The MWRI sensors measure the radiation of the land, ocean, and atmosphere in conical scanning mode at five frequencies between 10 to 89 GHz at both horizontal (H) and vertical (V) polarization. The footprint size of the individual frequency ranges from 9 km at 89 GHz to 85 km at 10.65 GHz. Further details of the MWRI characteristics are given in Zhao et al. (2022). Although the MWRI sensors on board the different FY-3 satellites have consistent technical characteristics, the TB data obtained from different MWRI sensors reveal some deviations. Therefore, the MWRI TB data are re-calibrated using the operational algorithm, which focuses on the hot load, antenna, and receiver calibration, reducing the TB deviations of different MWRI sensors.
This study uses the re-calibrated level 1 swath MWRI TB data from the FY-3B, FY-3C, and FY-3D satellites, provided by the NSMC and available at http://www.richceos.cn (last access: 28 May 2022) (Table 1). Considering the improved performance of the FY-3D MWRI sensor compared to its predecessors, we preferentially selected the MWRI TB from the FY-3D, followed by the FY-3C and FY-3B. Determined by the availability and quality of the MWRI TB, the FY-3B data covered the two periods from 12 November 2010 to 30 September 2013 and from 31 May to 10 July 2015; the FY-3C lasted from 1 October 2013 to 30 May 2015 and from 11 July 2015 to 31 December 2017, and the FY-3D covered the 2 years of 2018 and 2019. The re-calibrated swath MWRI TB data at 89 GHz with V and H polarization were applied for the ASI algorithm, and those at 18.7, 23.8, and 36.5 GHz with V polarization were served for the weather filters. These five channels were projected onto a polar stereographic grid true at 70∘ with a 12.5 km spatial resolution.
To evaluate the uncertainties of the re-calibrated MWRI TB in the polar regions, we chose two daily TB products, i.e., the SSMI TB (SSM/I and SSMIS, version 6, Meier et al., 2021) and AMSR TB (AMSR-E version 3, Cavalieri et al., 2014; AMSR2 version 1, Meier et al., 2018), which are both available from the National Snow and Ice Data Center (NSIDC). This SSMI TB product is projected onto 12.5 and 25 km polar stereographic grids at high and low frequencies, respectively. All the frequencies of the AMSR TB products are projected onto a 12.5 km polar stereographic grid. The temporal coverage of these two daily TB products corresponds to that of the MWRI TB. To conduct a comparison among these three TB products, the swath MWRI TB was gridded to daily MWRI TB, and the low frequencies of SSMI TB were resampled to the 12.5 km polar stereographic grid. The regional TB differences were calculated in the PIZ, MIZ, and open water, respectively.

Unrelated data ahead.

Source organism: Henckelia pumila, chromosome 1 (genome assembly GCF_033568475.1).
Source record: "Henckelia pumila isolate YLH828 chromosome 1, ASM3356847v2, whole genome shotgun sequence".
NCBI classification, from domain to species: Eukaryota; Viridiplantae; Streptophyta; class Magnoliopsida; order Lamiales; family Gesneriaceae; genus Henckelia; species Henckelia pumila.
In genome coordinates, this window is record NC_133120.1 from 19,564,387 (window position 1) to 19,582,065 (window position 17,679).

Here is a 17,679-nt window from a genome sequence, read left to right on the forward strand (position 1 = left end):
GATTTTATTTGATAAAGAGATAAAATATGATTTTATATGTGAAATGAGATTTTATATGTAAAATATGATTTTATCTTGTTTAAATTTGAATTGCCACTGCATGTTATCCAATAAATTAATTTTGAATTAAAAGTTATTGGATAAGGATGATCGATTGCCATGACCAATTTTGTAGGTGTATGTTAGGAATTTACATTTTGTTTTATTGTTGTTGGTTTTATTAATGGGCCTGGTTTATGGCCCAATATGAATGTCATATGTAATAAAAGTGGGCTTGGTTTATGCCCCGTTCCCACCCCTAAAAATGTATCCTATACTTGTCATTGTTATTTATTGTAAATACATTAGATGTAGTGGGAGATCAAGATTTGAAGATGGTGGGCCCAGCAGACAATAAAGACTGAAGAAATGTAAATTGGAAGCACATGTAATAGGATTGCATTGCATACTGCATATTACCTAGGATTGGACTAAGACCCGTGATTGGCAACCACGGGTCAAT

2.2 Existing ASI SIC products
Two daily SIC products using the ASI algorithm in the polar regions were used as comparative data in this study (Table 1). One is available from the Integrated Climate Data Center (ICDC) of the University of Hamburg, which is derived from the Special Sensor Microwave Imager series projected onto a 12.5 km polar stereographic grid (SSMI-ASI) (Kern et al., 2023). The other is derived from the Advanced Microwave Scanning Radiometer series projected onto a 6.25 km polar stereographic grid (version 5.4, AMSR-ASI) (Melsheimer and Spreen, 2023). For comparison during the overlap periods with the MWRI data, we used the SSMI-ASI SIC from November 2010 to December 2019, the AMSR-E ASI SIC from November 2010 to October 2011, and the AMSR2 ASI SIC from July 2012 to December 2019, respectively. Comparisons of the daily SICs and SIEs (SIC >15 %) derived from the MWRI-ASI, SSMI-ASI, and AMSR-ASI were performed at their native spatial resolutions.
To evaluate differences in the uncertainties of SIC between the melting and freezing periods, we use the data of Arctic sea ice surface melt or freeze onset to define the ice melting and freezing periods, which (version 371s, Table 1) are available from the Goddard Earth Science Research (https://earth.gsfc.nasa.gov/index.php/cryo/data, last access: 28 May 2022). These data are obtained from the SSMI series sensors using the passive microwave algorithm (PMA) projected onto a 25 km polar stereographic grid, which includes the onsets of the early melt, melt, freeze, and late freeze for the sea ice surface (Markus et al., 2009). We resampled the three ASI SIC products onto a 25 km grid to keep consistent with these data.